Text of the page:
E’ il grande fenomeno demografico del secolo. La popolazione che invecchia. In tutto il mondo, dove più dove meno, le coppie fanno meno figli e la vita si allunga. Il picco del numero di bambini (persone con età inferiore ai 15 anni) è stato raggiunto nel 2000: due miliardi. Ora la popolazione aumenta per l’invecchiamento. Non c’è solo più gente, ma è gente più vecchia. Le conseguenze sono gigantesche. Una survey di Amy Gutman e Madeline Drexler (Harvard Public Health) dà conto di quanto si sa e di quali precauzioni si possono cominciare a prendere (The Aging Game). Ecco le domande che la survey affronta:
“Aging societies have been on the horizon for decades, not just in the United States but also around the world. The driving forces are well-established: falling fertility rates (by far, the most important factor), longer life expectancy, and the maturing of large cohorts such as the baby boomers in the U.S.
But what demographers once thought would be the passage of a single large generation—like the postwar boomers—through the age brackets is now predicted to be a permanent fixture of many developed societies. Age distributions in many countries once formed a pyramid—with billions of young people filling out the bottom and dwindling numbers of older survivors at the apex. Soon, however, this distribution may more nearly resemble a square, with roughly equal numbers of people in each age group.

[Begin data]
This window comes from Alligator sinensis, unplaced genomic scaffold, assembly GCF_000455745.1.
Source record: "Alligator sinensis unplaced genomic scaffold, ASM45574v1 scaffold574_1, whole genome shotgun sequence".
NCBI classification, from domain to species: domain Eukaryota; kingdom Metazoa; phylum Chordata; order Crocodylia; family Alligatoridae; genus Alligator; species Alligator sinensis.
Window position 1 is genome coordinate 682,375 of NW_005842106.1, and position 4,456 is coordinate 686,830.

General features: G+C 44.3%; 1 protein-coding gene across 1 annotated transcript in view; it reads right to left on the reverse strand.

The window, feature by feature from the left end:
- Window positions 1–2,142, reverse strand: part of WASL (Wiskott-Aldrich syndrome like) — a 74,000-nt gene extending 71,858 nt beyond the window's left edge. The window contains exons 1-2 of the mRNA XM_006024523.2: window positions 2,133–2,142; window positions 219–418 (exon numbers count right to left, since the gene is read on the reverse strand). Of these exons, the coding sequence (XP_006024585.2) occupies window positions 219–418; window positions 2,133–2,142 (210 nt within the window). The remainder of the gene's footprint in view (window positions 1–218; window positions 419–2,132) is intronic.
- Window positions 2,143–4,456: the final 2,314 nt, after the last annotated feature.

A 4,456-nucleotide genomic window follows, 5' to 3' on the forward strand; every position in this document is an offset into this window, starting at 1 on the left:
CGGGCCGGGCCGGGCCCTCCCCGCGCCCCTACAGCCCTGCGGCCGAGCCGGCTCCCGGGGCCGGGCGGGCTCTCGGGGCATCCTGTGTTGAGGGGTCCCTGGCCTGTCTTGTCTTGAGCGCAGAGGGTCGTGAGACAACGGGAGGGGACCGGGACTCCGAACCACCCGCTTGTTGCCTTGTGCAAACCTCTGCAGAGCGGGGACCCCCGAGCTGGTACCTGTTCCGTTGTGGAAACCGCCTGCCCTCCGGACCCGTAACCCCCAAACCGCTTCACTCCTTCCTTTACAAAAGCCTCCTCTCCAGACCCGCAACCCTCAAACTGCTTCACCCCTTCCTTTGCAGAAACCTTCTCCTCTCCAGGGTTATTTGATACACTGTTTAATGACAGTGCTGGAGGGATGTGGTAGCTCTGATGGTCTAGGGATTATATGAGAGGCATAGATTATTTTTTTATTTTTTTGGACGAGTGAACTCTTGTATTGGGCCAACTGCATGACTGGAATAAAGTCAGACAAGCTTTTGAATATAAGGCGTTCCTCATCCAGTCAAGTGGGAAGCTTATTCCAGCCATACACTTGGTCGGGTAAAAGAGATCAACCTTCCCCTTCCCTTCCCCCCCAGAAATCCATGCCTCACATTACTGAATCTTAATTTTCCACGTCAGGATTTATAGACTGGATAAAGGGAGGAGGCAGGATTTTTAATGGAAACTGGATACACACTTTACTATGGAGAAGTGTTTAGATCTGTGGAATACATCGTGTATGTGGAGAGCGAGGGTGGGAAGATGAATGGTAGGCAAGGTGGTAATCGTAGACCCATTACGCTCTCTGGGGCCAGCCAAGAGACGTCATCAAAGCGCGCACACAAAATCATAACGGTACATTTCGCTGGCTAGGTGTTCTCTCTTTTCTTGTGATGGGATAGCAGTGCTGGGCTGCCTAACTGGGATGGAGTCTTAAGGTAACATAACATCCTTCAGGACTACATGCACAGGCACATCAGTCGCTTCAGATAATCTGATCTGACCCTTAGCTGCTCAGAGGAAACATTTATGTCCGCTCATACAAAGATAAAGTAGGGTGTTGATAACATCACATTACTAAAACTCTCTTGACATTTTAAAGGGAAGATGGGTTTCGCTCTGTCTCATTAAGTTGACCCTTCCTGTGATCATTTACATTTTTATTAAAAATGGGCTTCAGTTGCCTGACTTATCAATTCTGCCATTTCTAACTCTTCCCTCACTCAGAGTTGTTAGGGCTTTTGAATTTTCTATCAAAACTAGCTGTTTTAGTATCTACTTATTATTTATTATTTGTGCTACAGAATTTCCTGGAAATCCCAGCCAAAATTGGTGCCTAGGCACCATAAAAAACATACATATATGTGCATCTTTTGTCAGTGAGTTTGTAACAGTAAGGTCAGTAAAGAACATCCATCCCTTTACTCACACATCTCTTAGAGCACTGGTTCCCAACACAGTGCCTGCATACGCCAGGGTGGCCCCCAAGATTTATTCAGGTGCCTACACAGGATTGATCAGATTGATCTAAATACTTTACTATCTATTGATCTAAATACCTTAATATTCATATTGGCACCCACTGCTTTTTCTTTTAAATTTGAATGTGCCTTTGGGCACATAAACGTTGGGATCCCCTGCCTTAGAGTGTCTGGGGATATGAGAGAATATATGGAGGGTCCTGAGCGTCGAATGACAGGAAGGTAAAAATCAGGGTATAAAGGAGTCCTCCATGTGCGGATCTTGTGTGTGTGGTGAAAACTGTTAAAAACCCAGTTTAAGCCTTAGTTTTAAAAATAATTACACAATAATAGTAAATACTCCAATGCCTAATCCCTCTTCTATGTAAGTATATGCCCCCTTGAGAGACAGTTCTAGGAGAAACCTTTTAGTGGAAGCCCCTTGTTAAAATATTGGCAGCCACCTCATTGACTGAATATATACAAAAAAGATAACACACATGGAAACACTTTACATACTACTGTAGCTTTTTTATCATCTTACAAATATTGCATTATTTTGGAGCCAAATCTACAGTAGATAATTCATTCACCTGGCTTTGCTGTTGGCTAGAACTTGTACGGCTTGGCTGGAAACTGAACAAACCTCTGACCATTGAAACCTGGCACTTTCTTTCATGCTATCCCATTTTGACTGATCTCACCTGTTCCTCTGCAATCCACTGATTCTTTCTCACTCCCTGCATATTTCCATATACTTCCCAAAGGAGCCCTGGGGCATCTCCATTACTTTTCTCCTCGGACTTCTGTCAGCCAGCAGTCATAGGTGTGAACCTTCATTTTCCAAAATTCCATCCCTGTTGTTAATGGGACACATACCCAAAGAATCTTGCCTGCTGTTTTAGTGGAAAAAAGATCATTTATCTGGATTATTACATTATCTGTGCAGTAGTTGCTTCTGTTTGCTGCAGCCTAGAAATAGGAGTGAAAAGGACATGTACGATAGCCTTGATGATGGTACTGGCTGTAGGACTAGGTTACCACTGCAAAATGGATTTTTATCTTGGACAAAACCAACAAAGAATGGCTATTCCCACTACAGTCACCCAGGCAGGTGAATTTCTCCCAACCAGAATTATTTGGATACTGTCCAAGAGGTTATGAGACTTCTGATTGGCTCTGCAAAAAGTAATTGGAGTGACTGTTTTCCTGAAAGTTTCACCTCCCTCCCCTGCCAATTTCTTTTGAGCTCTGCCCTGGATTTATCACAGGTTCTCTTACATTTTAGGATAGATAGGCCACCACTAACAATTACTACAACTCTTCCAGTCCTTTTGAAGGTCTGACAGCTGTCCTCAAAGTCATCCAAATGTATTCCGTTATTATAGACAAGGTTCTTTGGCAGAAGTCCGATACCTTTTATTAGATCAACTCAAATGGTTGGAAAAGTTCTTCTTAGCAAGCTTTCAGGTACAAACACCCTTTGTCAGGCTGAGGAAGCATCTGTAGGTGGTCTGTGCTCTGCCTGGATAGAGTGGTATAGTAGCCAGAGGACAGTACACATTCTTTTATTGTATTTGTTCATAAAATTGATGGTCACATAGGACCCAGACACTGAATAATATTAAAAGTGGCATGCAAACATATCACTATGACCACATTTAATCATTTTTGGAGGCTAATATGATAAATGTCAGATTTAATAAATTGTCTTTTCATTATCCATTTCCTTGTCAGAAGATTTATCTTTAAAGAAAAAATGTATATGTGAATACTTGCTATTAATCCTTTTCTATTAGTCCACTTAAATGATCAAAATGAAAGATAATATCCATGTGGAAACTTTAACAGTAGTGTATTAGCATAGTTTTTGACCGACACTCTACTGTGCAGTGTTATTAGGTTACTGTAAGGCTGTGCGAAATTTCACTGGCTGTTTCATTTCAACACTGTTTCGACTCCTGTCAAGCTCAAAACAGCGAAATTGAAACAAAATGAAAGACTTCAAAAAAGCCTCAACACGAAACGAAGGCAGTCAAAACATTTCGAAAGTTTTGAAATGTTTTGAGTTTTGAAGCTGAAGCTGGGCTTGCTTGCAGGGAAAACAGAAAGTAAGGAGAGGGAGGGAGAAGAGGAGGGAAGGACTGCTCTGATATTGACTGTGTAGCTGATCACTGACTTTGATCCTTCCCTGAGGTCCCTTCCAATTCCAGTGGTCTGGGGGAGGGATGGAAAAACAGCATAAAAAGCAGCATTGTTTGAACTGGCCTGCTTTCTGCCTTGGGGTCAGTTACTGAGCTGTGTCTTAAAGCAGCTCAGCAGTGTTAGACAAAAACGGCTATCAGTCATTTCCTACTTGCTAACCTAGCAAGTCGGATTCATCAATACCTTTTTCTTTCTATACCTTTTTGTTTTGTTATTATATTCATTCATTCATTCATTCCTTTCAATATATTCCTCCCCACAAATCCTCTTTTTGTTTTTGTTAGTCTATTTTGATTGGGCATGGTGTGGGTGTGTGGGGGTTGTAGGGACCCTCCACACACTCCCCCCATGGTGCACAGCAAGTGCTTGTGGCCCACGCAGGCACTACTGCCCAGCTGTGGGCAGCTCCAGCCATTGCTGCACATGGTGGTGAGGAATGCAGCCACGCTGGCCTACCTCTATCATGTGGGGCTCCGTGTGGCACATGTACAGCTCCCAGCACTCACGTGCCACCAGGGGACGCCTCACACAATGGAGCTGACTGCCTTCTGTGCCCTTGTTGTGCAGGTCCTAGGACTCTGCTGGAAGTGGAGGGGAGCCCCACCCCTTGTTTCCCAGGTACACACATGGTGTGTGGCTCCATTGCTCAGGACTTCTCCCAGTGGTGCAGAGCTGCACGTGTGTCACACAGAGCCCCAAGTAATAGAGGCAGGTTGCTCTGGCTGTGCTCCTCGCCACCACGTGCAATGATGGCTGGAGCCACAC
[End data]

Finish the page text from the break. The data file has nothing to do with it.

Imagining what this “new normal” will mean for developed and developing societies alike raises profound questions. How will societies age successfully? Will most people live longer lives but be sicker for more years than in prior generations?
How should work be organized when a society has more people over 65 than under 5? As people live longer, when will they want or need to retire because of cognitive or physical aging? Will growing economies slow or even reverse their trajectories as older cohorts leave the workforce?
What can people do to increase the number of years of healthy, joyful senior living? Will people in their 80s, 90s, or older need as much help with aspects of daily living in the future as they did 20 years ago, or will they be more self-sufficient longer? Will “dying with dignity” be possible in a culture driven by technologically advanced health systems and nursing homes focused more on protecting the frail elderly than on empowering them?”